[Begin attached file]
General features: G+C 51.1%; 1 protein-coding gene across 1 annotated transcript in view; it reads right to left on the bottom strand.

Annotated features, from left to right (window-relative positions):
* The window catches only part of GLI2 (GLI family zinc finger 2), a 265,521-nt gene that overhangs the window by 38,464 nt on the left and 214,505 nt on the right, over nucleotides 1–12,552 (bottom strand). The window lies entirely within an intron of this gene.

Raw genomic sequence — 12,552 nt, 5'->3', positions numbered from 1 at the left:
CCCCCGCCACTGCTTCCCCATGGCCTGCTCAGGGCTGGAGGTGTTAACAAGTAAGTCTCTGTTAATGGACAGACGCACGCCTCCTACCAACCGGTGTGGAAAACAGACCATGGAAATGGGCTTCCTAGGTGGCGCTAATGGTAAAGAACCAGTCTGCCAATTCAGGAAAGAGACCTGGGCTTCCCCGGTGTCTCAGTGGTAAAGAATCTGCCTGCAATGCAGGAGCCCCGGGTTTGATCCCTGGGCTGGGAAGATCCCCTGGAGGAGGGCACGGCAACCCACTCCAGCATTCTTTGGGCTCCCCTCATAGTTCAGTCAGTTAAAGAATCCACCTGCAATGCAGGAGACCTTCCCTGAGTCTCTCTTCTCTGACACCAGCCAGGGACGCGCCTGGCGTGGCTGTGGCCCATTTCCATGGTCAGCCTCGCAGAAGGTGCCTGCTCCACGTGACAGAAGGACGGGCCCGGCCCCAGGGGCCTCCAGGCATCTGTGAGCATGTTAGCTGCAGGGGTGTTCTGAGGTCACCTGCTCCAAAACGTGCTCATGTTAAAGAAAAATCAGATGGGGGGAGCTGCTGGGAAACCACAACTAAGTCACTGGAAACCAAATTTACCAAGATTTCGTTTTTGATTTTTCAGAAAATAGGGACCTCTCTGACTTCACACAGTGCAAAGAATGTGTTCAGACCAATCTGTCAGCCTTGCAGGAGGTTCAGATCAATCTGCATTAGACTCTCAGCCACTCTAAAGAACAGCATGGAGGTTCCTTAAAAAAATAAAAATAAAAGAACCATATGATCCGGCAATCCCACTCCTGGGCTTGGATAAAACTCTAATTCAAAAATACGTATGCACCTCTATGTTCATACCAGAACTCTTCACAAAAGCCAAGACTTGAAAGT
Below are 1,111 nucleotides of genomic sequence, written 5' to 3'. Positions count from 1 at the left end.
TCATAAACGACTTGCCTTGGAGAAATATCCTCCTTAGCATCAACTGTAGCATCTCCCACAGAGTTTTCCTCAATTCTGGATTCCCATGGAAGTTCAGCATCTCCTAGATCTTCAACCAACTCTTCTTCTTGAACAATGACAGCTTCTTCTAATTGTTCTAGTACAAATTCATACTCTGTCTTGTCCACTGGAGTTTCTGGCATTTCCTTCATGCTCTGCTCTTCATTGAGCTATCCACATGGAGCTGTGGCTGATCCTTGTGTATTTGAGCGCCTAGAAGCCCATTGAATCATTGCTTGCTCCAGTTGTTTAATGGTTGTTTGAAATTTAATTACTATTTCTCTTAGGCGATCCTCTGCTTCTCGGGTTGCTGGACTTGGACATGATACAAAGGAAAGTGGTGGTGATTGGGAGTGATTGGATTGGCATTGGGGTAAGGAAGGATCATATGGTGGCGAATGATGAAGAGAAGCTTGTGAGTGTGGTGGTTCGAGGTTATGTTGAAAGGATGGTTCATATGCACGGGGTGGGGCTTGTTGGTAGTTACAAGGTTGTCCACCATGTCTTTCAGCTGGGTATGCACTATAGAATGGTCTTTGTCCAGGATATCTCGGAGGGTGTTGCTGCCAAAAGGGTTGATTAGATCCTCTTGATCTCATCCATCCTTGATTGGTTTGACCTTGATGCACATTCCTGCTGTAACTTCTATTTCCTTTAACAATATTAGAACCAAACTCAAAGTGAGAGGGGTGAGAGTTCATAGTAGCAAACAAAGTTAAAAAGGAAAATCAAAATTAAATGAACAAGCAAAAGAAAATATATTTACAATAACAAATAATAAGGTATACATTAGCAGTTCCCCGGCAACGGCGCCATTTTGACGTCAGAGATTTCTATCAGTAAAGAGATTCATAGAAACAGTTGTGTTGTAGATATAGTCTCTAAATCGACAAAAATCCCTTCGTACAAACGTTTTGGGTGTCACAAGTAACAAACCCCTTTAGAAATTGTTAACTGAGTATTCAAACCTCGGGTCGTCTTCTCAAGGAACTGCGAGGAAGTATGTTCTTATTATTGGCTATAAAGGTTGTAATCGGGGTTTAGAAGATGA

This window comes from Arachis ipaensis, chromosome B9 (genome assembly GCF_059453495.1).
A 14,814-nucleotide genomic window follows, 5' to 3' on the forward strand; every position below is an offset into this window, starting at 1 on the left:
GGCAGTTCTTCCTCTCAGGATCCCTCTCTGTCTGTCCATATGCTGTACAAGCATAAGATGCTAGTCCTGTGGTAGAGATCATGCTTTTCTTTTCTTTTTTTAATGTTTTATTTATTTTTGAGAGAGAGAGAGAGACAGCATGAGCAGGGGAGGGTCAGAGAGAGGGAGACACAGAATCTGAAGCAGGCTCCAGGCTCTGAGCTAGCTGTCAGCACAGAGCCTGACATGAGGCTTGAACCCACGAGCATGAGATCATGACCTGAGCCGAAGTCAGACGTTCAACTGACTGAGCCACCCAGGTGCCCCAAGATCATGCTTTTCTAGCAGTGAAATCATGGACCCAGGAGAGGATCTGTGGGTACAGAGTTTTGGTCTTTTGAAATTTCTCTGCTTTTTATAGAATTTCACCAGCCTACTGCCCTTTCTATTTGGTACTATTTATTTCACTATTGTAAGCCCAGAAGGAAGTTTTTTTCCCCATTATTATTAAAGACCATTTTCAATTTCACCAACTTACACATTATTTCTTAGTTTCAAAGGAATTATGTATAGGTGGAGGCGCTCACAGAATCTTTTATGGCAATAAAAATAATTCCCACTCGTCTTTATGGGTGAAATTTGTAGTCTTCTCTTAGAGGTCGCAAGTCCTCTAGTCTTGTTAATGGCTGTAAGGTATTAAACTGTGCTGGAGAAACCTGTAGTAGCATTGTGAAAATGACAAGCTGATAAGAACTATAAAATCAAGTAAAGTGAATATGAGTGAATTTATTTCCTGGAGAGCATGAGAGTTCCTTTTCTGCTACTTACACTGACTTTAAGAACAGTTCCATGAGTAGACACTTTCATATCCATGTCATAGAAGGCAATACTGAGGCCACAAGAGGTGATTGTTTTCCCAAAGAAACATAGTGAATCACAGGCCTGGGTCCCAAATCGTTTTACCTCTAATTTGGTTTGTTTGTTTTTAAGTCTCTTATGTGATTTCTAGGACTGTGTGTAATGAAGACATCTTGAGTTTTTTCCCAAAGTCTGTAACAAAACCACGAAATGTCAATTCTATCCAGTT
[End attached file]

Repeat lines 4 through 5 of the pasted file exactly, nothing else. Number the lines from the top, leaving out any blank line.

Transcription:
Raw genomic sequence — 12,552 nt, 5'->3', positions numbered from 1 at the left:
CCCCCGCCACTGCTTCCCCATGGCCTGCTCAGGGCTGGAGGTGTTAACAAGTAAGTCTCTGTTAATGGACAGACGCACGCCTCCTACCAACCGGTGTGGAAAACAGACCATGGAAATGGGCTTCCTAGGTGGCGCTAATGGTAAAGAACCAGTCTGCCAATTCAGGAAAGAGACCTGGGCTTCCCCGGTGTCTCAGTGGTAAAGAATCTGCCTGCAATGCAGGAGCCCCGGGTTTGATCCCTGGGCTGGGAAGATCCCCTGGAGGAGGGCACGGCAACCCACTCCAGCATTCTTTGGGCTCCCCTCATAGTTCAGTCAGTTAAAGAATCCACCTGCAATGCAGGAGACCTTCCCTGAGTCTCTCTTCTCTGACACCAGCCAGGGACGCGCCTGGCGTGGCTGTGGCCCATTTCCATGGTCAGCCTCGCAGAAGGTGCCTGCTCCACGTGACAGAAGGACGGGCCCGGCCCCAGGGGCCTCCAGGCATCTGTGAGCATGTTAGCTGCAGGGGTGTTCTGAGGTCACCTGCTCCAAAACGTGCTCATGTTAAAGAAAAATCAGATGGGGGGAGCTGCTGGGAAACCACAACTAAGTCACTGGAAACCAAATTTACCAAGATTTCGTTTTTGATTTTTCAGAAAATAGGGACCTCTCTGACTTCACACAGTGCAAAGAATGTGTTCAGACCAATCTGTCAGCCTTGCAGGAGGTTCAGATCAATCTGCATTAGACTCTCAGCCACTCTAAAGAACAGCATGGAGGTTCCTTAAAAAAATAAAAATAAAAGAACCATATGATCCGGCAATCCCACTCCTGGGCTTGGATAAAACTCTAATTCAAAAATACGTATGCACCTCTATGTTCATACCAGAACTCTTCACAAAAGCCAAGACTTGAAAGT